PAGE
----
I’m wondering what the difference between the orange and blue areas of an Event Instance in the Profiler are? The orange seems to correspond to the lifespan of the event, so I guess I’m more interested in what the blue means. Is that the Event Instance being virtualized? If so, does the accumulation have any impact on performance?
Looking at your screenshot, I see that the profiler is in Instances (Self) mode. In this mode, the orange graphs indicate the number of playing event instances, while the blue graphs indicate the total number of event instances including both playing instances and virtualized instances. For more information about what specific graphs indicate, see the Reading a Recorded Session section of the Profiling chapter of the FMOD Studio User Manual.
FMOD Studio continues to update the parameter and property values of virtualized event instances so that they can resume playing if and when they’re un-virtualized, so virtualized event instances do consume some resources. However, they are excluded from the mix, and do not play any sample data, so the amount of resources they consume is substantially less than what playing events require.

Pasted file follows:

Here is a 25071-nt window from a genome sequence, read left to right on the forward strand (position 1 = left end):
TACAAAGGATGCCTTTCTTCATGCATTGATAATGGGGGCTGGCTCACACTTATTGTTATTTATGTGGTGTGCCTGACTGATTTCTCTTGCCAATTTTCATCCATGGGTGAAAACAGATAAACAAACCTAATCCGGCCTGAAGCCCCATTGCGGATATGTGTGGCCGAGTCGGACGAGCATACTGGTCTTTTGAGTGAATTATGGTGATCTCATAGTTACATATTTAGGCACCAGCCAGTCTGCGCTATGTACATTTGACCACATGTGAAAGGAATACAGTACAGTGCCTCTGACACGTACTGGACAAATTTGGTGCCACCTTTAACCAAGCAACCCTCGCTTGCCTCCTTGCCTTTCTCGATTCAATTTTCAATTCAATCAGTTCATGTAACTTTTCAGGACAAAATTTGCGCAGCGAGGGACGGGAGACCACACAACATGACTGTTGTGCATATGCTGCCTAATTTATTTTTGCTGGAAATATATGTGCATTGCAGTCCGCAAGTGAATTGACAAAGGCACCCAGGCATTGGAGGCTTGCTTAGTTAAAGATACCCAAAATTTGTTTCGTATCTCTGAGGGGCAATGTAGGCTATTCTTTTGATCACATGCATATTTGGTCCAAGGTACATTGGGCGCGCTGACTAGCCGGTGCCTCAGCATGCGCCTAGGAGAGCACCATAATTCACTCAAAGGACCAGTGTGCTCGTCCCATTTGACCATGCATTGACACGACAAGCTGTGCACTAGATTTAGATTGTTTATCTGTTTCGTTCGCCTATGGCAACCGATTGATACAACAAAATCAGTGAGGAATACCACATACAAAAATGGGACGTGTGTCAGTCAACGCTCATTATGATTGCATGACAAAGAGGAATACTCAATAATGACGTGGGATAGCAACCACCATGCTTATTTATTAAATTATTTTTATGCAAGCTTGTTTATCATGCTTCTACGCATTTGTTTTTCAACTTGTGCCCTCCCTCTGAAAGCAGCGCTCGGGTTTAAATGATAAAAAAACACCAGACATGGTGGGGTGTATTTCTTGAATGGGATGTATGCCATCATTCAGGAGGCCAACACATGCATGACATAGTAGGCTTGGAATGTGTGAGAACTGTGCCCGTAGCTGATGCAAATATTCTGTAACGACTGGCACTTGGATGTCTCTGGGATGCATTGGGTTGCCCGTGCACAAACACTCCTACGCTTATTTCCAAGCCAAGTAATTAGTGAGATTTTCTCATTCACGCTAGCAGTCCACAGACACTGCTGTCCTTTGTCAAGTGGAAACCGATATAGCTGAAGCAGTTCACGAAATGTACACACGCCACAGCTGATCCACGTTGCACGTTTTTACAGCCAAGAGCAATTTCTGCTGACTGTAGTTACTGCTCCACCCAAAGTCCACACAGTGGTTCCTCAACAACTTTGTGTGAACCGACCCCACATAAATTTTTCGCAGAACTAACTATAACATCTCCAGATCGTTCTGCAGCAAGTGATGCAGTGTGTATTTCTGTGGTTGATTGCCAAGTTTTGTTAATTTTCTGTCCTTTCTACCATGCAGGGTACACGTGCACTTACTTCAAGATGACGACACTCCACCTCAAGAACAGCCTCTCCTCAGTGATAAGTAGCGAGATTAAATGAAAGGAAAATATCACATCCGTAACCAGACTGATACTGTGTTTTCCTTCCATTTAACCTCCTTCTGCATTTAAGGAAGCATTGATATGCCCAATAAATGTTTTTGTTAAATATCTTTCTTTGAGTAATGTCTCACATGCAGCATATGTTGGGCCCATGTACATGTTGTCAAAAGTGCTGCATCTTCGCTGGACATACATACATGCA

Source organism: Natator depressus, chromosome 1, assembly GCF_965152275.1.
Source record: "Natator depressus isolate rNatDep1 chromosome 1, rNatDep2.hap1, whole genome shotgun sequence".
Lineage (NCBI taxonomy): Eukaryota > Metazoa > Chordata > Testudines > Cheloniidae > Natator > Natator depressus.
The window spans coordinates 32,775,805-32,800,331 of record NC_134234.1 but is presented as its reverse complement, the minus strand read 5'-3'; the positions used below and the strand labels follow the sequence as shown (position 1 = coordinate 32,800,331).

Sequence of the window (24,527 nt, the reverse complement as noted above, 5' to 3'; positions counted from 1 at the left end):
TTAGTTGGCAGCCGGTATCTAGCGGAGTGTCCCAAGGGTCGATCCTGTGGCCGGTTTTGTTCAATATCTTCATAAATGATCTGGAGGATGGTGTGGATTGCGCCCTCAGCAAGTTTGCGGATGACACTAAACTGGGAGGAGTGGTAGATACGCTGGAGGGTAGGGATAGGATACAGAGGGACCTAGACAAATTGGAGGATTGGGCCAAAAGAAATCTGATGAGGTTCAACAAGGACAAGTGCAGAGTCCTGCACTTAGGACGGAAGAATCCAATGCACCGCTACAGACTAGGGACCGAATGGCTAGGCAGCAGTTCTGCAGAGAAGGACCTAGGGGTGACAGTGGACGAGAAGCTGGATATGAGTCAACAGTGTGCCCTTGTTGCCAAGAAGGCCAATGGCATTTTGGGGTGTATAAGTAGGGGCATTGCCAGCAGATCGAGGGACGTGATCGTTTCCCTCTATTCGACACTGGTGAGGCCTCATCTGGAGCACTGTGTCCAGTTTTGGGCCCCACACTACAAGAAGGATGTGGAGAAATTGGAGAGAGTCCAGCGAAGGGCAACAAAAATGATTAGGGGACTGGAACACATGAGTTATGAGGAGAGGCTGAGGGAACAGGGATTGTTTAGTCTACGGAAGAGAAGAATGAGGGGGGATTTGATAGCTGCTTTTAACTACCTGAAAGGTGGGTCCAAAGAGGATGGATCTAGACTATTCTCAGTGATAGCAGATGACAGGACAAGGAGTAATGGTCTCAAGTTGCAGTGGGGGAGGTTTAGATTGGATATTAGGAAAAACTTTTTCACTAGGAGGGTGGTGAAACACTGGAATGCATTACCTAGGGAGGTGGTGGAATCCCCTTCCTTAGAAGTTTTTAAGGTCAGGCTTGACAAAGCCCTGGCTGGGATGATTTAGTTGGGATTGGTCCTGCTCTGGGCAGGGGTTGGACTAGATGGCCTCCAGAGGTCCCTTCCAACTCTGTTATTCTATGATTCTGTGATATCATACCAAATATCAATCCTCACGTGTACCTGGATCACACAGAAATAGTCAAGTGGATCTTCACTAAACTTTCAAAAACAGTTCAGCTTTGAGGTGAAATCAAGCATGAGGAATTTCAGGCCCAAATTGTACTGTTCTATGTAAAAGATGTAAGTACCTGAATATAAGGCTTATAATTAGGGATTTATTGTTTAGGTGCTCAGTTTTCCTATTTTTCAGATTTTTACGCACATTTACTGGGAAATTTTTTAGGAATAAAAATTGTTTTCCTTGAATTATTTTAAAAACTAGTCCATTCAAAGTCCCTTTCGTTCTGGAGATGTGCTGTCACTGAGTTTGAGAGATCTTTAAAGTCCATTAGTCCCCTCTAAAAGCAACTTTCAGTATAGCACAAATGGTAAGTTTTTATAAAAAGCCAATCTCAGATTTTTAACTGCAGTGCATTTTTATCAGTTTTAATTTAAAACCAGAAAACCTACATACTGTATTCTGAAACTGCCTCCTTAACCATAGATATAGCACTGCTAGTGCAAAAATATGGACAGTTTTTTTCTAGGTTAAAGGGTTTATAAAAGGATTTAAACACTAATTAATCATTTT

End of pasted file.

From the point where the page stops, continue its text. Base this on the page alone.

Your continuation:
If you’re looking for a cheaper alternative, the “quietest” stealing behavior behaves much like the “virtualize” behavior, but stops and releases stolen event instances instead of virtualizing them. Released instances consume no resources, so it may be preferable to “virtualize” in some cases.
The decision of whether to use “virtualize” or “quietest” stealing behavior generally comes down to whether you want stolen instances to resume playing on their own if they become audible again: A virtualized instance can and will; a stopped instance can’t and won’t.
There are circumstances where I am stealing the furthest voices, but I also see this behavior on events that are set to infinite instances. In a few of those cases, the devs used create instance, instead of one-shot, and they aren’t releasing the events. This information will help me explain why the coding should be refactored, or at the least, they should release the events.